Inspire : Public Works July Aug 2014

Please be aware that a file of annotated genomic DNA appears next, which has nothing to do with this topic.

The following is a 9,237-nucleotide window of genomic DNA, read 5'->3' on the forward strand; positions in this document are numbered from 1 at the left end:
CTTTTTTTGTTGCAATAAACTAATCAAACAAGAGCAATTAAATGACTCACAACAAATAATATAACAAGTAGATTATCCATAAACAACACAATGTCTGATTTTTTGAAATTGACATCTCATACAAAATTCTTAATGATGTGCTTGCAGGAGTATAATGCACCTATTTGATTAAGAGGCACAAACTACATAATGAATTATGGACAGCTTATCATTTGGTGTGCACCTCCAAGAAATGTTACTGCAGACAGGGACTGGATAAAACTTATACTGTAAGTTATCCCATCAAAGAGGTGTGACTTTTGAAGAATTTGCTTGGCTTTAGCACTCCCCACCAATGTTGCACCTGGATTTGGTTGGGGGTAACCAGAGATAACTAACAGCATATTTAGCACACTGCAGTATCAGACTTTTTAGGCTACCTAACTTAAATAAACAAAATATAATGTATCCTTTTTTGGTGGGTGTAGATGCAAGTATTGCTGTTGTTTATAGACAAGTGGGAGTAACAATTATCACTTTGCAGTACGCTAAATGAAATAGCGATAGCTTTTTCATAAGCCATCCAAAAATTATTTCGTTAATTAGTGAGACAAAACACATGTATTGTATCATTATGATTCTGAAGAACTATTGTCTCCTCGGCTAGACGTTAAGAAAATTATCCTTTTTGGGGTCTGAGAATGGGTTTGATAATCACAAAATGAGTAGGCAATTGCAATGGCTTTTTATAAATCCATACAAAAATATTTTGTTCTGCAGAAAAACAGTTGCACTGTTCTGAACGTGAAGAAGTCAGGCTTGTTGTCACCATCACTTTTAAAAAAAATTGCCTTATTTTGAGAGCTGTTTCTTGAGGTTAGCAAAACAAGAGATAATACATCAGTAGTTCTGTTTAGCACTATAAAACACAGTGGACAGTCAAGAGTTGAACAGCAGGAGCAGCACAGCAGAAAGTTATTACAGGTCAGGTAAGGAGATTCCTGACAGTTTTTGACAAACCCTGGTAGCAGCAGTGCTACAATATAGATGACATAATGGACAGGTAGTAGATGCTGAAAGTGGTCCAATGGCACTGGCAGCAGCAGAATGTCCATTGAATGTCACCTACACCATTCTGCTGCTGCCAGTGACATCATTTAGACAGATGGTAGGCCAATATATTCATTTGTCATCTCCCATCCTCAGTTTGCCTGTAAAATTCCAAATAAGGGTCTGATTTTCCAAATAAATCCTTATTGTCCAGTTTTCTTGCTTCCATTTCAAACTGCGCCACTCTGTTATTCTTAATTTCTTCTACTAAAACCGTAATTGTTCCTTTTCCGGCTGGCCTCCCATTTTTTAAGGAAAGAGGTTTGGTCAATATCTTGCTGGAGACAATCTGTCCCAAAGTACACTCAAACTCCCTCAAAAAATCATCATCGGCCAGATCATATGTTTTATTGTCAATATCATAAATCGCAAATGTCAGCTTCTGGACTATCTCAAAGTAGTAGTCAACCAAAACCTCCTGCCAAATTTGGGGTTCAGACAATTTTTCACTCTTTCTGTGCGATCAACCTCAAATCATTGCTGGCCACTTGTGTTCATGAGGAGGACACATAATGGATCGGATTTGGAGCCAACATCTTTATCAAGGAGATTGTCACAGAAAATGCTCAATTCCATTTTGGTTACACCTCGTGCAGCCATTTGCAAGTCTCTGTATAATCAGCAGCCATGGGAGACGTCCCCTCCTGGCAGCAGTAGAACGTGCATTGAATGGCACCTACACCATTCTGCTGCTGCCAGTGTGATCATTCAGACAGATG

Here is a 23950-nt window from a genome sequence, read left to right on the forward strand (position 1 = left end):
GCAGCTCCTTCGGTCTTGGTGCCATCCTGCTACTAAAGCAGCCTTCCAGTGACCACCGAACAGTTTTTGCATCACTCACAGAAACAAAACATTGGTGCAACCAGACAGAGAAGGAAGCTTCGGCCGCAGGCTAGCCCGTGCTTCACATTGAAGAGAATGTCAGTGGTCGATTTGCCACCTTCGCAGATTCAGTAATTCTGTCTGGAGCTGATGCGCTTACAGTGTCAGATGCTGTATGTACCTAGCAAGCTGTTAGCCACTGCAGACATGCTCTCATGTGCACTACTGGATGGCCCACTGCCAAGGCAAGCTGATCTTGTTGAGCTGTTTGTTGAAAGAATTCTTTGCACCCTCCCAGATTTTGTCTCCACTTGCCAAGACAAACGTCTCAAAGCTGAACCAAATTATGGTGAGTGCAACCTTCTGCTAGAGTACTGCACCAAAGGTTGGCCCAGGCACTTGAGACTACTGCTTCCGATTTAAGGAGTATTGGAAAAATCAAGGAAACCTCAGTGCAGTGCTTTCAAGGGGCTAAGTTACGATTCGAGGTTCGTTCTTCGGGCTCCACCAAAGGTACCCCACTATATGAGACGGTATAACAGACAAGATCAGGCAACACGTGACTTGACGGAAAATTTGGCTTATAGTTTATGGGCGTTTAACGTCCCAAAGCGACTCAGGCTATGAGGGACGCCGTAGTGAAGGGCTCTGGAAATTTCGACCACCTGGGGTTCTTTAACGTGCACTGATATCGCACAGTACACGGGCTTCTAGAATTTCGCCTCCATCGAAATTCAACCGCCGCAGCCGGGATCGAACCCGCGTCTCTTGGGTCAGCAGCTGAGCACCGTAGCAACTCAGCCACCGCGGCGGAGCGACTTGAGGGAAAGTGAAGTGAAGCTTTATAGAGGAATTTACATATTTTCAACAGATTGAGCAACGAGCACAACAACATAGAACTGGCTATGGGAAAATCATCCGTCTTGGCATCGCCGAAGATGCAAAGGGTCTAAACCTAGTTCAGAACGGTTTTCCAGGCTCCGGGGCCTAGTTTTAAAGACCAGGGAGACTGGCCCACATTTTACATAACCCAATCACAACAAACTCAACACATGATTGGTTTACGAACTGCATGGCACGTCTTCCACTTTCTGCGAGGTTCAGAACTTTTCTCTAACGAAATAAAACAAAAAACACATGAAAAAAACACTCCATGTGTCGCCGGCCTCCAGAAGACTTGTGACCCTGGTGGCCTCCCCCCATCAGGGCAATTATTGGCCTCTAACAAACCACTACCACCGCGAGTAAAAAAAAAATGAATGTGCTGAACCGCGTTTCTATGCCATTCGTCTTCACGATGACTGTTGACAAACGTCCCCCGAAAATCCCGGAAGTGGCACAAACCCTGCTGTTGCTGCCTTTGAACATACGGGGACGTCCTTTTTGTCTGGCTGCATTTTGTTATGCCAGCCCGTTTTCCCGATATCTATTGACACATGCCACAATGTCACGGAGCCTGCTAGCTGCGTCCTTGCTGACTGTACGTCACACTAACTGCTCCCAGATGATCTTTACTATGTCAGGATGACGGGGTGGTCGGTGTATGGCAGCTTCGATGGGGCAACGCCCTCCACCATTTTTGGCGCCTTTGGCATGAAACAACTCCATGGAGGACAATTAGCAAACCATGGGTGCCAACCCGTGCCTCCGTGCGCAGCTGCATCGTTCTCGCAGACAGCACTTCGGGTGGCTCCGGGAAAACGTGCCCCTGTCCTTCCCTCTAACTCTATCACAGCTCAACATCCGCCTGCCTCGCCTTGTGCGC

22 Public Works Professional July-August 2014 to the proactive rather than reactive nature of the Safe System philosophy. "People often say that the human factor is the over whelming cause of a crash, and they are quite correct," says Tziotis. "However," he adds, "what you generally don't hear is that 90 to 100 per cent of the time infrastructure is a deciding factor in the severity of the outcome of the crash." For example, while the presence of a pole on the side of the road is obviously unlikely to cause a crash, it will signifcantly infuence the severity of the outcome. Similarly, the use of high-friction, anti-skid surfacing at accident hotspots can have signifcant and measurable benefts. “Infrastr ucture can have a huge infuence within a Safe System,” Tziotis says. SAFER PEOPLE One of the most hotly politicised aspects of road safety at present comes with the challenge of sharing the road among different users -- particularly between cyclists and drivers. However, much of the debate and media coverage detracts from both the available research into road safety and the core philosophy of a Safe System. “The role of a Road Safety Offcer is to promote safer people -- whether it's pedestrians, bike riders, drivers or passengers," says Woodman. Cyclists aged 12 or over are prohibited from riding on the footpath -- unless it is a designated shared path, they are super vising a child, or they have special exemption from a doctor. At the same time, however, many roads remain a dangerous place for them, leaving cyclists in a kind of limbo. While the most effective way to improve cyclist safety is COVER STORY DOITONOUR ONLINE FORUMS: Visit goo.gl/ScXgUh to discuss this article. therefore through separated, dedicated bike lanes, community education and engagement also play a vital role in a holistic Safe System. City of Sydney, for example, has introduced free rider-training courses for inner-city cyclists, as well as an ongoing campaign called 'Share the Path' aimed at reducing heated confict between cyclists and pedestrians. Another City of Sydney campaign is called 'Watch out Cars About'. It is aimed at pedestrians, with signs posted at accident hotspots offering advice such as "never assume drivers can see you". SAFER VEHICLES In addition to managing the speed of a vehicle, vehicle design is important and new cars are now being engineered with human vulnerability in mind to reduce the severity of crash outcomes. The Australian New Car Assessment Program (ANCAP) informs buyers by testing and rating new car models according to a set of safety criteria. ANCAP ratings take into account not only the safety of vehicle occupants, but also of other road users potentially involved in the crash, such as pedestrians. The future could also see smarter vehicles preventing crashes altogether. For example, one technology currently under development is called Autonomous Emergency Braking, in which a vehicle senses an obstacle and automatically brakes to avoid collision. The development of technology in this area could revolutionise vehicle manufacture as well as road safety across the world. The fundamental aspect of the Safe System approach is that all of these elements work together to prevent a crash and keep people safe on the roads -- even when they make a mistake. The biggest change Tziotis says he has noticed in his 20-plus years working in the road safety sector is the improved coordination across the community in working towards that common goal. "There has been greater coordination between all stakeholders -- the police, the road agencies, motoring organisations and councils," he says. "The community has a greater expectation than ever before that they will be provided with a road network free of things that will cause them to be injured or killed.” ••• One of the most hotly politicised aspects of road safety at present comes with the challenge of sharing the road among di erent users -- particularly between cyclists and drivers.
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